Twenty-five years after the first private facility opened in Britain, private jails are performing far worse than government-operated facilities on at least a dozen counts. They account for a higher proportion of fighting, sexual assaults, drug-taking, self-harming, hunger strikes, and prisoner escapes than public-sector prisons, according to an analysis by The Independent on Sunday of new government statistics.
Private prisons were supposed to be the saviours of Britain’s crumbling penal system, leading by example to inspire better conditions for prisoners and safer jails. In the words of the former Home Secretary Ken Clarke, privately run prisons would bring “considerable” benefits and help “raise standards”.
But the new data shows that while Britain’s 14 private prisons hold fewer than one in five (18 per cent) of the country’s prisoners, they accounted for 23 per cent of assaults in the first six months of 2014 alone and one in four prisoner escapes. And the jails, run by Sodexo Justice Services, Serco Custodial Services and G4S Justice Services, also accounted for more than a third of all drug seizures, half of “full close- down searches” and 32 per cent of “deliberate self-harm” incidents involving prisoners.
The figures, from the Ministry of Justice (MoJ), are a snapshot of incidents in all jails between January and June last year. They include a breakdown of the incidents in publicly run prisons and those in jails operated by private companies.
About a third of all cases of vandalism by prisoners and hunger strikes – dubbed “food refusal” – occurred in private prisons. Almost a third (28 per cent) of rooftop protests took place in private facilities, which also logged one in four of all “mobile phone finds” and “key or lock incidents”.
The statistics do not pick out incidents such as bomb threats and attempted escapes, but these are included in a category called “miscellaneous” incidents. Of these, more than 1,200 (around 28 per cent) took place in private jails. Private jails also accounted for 21 per cent of all cases of “concerted indiscipline” and fires. The statistics were obtained by Sadiq Khan, the shadow Justice Secretary and Labour Party candidate for Tooting, south London.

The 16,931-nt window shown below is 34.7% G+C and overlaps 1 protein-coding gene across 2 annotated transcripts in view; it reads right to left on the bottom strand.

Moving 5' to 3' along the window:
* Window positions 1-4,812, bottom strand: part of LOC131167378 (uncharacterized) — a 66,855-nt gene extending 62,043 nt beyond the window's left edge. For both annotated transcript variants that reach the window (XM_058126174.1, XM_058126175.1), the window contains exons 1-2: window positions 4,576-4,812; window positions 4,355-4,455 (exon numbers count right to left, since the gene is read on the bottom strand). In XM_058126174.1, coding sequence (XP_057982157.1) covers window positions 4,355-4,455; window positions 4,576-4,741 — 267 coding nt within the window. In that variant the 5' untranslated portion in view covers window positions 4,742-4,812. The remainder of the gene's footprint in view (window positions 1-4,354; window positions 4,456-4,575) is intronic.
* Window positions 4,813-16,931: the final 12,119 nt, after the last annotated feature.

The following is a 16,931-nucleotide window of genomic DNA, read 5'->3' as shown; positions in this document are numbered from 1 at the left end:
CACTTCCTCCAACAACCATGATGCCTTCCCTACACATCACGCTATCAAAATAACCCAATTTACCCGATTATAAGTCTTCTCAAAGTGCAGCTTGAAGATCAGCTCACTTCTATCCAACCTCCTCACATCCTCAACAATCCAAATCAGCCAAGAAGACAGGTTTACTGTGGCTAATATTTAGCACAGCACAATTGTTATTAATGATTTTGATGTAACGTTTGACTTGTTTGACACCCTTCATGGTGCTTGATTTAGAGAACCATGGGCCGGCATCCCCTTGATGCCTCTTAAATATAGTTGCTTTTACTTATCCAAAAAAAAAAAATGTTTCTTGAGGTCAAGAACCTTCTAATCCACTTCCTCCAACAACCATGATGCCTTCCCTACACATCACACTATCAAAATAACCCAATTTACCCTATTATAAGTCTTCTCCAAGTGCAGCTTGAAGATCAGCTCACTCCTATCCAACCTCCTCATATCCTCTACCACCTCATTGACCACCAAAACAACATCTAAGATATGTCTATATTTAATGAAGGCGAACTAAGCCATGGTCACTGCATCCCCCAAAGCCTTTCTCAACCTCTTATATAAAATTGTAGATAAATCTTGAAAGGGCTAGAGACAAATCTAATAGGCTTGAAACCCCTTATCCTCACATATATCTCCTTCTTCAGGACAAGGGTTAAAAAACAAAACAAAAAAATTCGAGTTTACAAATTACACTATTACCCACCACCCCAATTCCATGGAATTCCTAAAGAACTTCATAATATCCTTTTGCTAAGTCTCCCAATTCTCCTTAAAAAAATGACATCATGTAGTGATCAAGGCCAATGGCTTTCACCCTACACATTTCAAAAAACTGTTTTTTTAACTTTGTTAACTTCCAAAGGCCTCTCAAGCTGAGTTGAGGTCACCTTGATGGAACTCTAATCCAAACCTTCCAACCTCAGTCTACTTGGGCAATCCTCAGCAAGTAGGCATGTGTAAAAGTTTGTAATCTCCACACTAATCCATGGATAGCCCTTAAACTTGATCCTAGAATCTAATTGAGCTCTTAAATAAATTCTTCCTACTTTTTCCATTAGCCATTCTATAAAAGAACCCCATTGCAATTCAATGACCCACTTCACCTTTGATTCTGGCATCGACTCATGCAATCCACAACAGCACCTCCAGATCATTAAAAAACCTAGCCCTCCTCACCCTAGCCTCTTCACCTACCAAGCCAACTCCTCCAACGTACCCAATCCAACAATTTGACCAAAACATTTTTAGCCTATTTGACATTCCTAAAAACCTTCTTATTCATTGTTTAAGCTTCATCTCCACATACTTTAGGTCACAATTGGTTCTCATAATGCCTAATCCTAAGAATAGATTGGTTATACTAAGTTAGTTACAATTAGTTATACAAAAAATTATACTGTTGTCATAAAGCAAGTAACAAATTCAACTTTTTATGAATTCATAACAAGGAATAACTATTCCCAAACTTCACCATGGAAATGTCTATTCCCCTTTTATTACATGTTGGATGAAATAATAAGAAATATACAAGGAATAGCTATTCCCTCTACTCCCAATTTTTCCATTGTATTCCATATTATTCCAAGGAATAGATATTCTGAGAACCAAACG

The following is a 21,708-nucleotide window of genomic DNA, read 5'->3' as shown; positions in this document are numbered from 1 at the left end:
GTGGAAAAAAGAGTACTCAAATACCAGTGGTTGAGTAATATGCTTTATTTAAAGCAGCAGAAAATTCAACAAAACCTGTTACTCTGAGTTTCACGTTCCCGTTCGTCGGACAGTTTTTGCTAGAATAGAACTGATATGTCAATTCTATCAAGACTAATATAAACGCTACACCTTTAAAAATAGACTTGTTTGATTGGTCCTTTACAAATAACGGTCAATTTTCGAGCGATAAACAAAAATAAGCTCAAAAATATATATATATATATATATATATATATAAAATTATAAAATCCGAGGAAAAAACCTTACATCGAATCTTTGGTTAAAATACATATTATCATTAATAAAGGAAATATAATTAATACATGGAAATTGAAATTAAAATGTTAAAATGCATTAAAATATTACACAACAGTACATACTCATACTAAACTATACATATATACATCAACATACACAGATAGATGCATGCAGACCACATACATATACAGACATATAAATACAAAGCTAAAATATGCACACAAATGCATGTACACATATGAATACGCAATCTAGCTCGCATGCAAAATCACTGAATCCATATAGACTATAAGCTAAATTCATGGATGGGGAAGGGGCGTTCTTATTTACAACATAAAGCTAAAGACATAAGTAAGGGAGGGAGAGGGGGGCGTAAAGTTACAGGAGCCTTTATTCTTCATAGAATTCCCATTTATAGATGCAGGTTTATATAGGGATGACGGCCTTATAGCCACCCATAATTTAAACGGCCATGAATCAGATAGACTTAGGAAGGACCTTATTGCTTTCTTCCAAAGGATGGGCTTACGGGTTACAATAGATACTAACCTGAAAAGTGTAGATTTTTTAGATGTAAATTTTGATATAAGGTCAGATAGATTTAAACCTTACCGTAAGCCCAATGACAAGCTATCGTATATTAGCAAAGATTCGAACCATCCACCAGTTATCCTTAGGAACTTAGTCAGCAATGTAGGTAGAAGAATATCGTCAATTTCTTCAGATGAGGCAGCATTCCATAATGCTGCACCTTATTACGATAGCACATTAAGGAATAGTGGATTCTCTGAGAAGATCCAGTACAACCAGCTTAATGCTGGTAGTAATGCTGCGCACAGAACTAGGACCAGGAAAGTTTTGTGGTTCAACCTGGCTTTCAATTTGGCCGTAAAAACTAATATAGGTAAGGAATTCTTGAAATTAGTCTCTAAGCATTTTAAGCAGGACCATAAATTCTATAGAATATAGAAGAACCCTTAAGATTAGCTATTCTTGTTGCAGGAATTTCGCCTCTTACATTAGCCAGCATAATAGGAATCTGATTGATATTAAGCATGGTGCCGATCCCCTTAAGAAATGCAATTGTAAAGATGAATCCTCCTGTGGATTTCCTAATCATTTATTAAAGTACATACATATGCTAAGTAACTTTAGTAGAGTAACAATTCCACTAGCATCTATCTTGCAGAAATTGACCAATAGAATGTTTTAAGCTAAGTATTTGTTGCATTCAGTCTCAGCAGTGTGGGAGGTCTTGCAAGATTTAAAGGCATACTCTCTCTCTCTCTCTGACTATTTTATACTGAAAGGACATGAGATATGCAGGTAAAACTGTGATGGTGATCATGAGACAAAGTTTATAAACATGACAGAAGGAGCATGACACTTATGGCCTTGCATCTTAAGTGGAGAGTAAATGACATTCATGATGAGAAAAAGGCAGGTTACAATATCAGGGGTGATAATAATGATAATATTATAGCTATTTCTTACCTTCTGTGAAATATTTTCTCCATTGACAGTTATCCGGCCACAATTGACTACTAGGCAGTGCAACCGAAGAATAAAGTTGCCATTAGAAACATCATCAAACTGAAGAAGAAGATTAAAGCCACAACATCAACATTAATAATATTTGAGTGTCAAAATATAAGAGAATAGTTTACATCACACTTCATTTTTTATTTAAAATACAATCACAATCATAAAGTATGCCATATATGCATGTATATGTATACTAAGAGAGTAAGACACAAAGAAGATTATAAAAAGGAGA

“This data I have uncovered is really startling,” he told The IoS. “To see such differences between public and private prisons demands answers. Private prisons provide a very important public service paid for by taxpayers’ money. The public expect the same high standards from all prisons, regardless of who runs them. Yet this data suggests that the performance of private prisons in providing an environment that both punishes and rehabilitates offenders is lacking.”
The Government, he said, should demand an explanation from the “multimillion-pound private companies” in charge of Britain’s private jails, with an “urgent plan” drafted to rectify the situation.
Privately managed prisons were introduced to Britain in the 1990s, amid criticism of the way public-sector prisons were being run and now represent about 11 per cent of jails.
Juliet Lyon, director of the Prison Reform Trust, said: “There are good and bad private prisons, just as there are in the public sector. But these statistics show a consistent and worrying pattern, with people held in contracted-out establishments more likely to be involved in an assault or to have harmed themselves.”
As well as the high rate of incidents at private prisons, the MoJ figures highlight wider issues in the prison system as a whole. More than 7,700 assaults were reported in Britain’s jails in six-month period under study.
During this time, there were also almost 12,000 cases of self-harm, 600 “fire incidents”, and almost 100 cases of what officials describe as “concerted indiscipline”.
And the situation could be even worse than official figures suggest, according to Frances Crook, chief executive of the Howard League for Penal Reform. “There are often anomalies in record-keeping in prisons, particularly in relation to violence and purposeful activity, and it is easy to ‘game’ the system. There needs to be a more impartial system for gathering information about what is going on in prisons, both private and public
“Figures like these indicate that there are very serious problems in both private and public prisons – problems such as high levels of violence, self-injury and drugs – and these result in there being a greater risk to the public.”
This comes as a new report warns that the past two years have seen a “worrying deterioration in safety and standards in prisons”. The report, by the Prison Reform Trust, was released to mark the 25th anniversary last week of one of the worst prison riots in British history with two men dead and 194 injured at Manchester (Strangeways) Prison.
It warns: “Rising numbers of deaths in custody and a marked increase in violence, coupled with continued overcrowding and falling rates of purposeful activity, have called into question basic standards of safety, fairness and decency in our jails.”
An MoJ spokesperson said: “It is wrong to make comparisons between establishments, whether public or private sector, based on just a partial view of the data. It is totally misleading, and does not take into account the different circumstances in each prison.
“We have a comprehensive system for measuring prison performance, and manage private prison contracts to get the best performance for the taxpayer. Public- and private-sector prisons have comparable performance levels.”
That confidence is not reflected by the latest annual performance ratings issued by the National Offender Management Service. Data based on 27 indicators reveals that not one privately run prison managed to score a 4 rating for “exceptional performance”. In contrast, more than one in 10 of the publicly run prisons were judged to be in this category.